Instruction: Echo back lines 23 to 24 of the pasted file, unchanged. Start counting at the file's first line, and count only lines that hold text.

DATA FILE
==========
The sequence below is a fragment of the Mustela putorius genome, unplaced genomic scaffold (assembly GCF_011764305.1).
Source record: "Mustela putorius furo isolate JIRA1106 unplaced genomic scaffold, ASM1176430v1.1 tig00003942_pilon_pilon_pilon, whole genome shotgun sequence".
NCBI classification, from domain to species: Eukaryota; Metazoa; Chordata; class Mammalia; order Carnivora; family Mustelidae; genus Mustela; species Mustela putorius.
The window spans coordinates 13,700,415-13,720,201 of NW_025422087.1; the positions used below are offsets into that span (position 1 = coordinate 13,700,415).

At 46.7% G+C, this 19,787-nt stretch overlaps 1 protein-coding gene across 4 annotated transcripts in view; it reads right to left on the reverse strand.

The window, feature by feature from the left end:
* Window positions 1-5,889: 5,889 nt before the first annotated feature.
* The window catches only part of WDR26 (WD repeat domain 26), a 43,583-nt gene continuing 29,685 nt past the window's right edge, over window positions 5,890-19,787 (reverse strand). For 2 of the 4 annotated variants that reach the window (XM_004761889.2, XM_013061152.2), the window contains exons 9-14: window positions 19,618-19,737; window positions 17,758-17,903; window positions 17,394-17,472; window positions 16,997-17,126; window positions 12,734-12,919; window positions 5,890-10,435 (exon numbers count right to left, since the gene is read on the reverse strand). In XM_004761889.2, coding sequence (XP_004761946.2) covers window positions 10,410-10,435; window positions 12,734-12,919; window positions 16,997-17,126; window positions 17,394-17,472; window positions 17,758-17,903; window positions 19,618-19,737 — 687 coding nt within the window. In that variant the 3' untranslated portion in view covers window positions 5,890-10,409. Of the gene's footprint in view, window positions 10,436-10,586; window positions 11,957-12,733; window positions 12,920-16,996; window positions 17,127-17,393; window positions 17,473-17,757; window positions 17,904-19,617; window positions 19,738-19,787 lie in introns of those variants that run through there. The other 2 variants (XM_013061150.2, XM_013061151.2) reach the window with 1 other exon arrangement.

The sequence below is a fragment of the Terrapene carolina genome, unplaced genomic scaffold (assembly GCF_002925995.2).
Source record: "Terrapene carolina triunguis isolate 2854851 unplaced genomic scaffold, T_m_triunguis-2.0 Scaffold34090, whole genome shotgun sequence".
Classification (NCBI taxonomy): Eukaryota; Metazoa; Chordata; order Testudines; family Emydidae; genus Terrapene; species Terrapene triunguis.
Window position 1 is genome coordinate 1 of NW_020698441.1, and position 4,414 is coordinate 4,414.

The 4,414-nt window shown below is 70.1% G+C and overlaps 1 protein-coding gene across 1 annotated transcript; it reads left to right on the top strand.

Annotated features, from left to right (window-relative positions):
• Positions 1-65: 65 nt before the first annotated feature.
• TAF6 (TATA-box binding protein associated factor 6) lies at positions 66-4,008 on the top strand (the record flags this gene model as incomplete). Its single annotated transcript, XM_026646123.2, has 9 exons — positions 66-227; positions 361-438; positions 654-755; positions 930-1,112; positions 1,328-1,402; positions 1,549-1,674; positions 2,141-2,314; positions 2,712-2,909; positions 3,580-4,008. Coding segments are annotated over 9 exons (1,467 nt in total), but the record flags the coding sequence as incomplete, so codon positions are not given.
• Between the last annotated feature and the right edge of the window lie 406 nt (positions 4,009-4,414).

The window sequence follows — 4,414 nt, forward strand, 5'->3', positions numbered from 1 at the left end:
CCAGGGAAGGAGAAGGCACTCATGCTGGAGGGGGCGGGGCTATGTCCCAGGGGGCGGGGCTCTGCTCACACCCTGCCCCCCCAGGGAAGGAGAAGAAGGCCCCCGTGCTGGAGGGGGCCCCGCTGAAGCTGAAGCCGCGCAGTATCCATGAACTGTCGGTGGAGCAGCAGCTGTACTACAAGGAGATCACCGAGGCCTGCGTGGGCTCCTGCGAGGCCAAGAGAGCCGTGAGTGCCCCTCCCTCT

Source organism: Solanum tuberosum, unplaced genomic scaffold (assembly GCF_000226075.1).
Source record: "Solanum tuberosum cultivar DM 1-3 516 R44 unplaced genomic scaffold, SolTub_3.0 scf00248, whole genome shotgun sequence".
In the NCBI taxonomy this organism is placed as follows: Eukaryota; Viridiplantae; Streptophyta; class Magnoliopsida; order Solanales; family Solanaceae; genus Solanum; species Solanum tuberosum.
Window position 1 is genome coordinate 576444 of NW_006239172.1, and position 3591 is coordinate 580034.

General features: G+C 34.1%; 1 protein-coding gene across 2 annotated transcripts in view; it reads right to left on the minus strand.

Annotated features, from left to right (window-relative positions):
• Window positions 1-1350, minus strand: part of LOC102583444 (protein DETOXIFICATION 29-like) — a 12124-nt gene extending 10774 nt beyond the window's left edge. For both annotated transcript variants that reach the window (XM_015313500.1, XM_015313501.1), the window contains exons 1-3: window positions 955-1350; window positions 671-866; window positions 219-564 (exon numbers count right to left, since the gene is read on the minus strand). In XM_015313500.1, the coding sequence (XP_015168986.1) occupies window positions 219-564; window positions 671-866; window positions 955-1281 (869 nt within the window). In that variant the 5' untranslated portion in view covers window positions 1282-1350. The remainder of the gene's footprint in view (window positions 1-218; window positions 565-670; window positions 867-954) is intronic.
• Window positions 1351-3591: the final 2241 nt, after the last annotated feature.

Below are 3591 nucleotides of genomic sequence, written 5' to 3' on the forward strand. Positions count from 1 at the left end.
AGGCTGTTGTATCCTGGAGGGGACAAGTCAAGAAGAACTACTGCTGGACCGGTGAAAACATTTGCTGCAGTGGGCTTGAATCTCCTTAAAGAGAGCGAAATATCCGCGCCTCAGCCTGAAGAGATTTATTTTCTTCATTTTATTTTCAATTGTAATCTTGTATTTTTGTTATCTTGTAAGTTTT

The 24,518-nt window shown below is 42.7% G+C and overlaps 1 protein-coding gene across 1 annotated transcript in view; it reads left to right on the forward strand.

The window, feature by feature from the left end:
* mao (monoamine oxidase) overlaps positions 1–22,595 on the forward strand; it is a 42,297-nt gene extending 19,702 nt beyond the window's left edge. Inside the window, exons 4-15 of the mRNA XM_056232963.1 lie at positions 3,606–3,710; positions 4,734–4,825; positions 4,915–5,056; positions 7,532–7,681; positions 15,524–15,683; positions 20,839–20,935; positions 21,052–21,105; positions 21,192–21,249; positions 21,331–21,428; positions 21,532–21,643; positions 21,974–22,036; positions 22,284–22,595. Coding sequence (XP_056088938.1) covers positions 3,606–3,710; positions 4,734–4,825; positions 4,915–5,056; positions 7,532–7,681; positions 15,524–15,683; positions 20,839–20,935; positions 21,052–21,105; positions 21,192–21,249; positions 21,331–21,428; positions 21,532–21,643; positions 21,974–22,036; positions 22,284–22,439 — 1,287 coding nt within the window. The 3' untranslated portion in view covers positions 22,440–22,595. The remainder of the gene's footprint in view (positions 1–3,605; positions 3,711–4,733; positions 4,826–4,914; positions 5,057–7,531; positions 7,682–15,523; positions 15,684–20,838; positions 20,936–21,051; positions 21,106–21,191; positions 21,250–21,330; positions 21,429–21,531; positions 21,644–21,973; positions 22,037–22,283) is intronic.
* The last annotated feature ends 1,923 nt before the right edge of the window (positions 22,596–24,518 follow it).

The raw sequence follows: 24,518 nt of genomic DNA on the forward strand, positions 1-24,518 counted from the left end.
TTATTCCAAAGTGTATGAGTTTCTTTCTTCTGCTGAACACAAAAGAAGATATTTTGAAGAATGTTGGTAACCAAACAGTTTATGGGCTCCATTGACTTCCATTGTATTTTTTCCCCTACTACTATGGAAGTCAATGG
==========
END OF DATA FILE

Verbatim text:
Window position 1 is genome coordinate 576444 of NW_006239172.1, and position 3591 is coordinate 580034.

General features: G+C 34.1%; 1 protein-coding gene across 2 annotated transcripts in view; it reads right to left on the minus strand.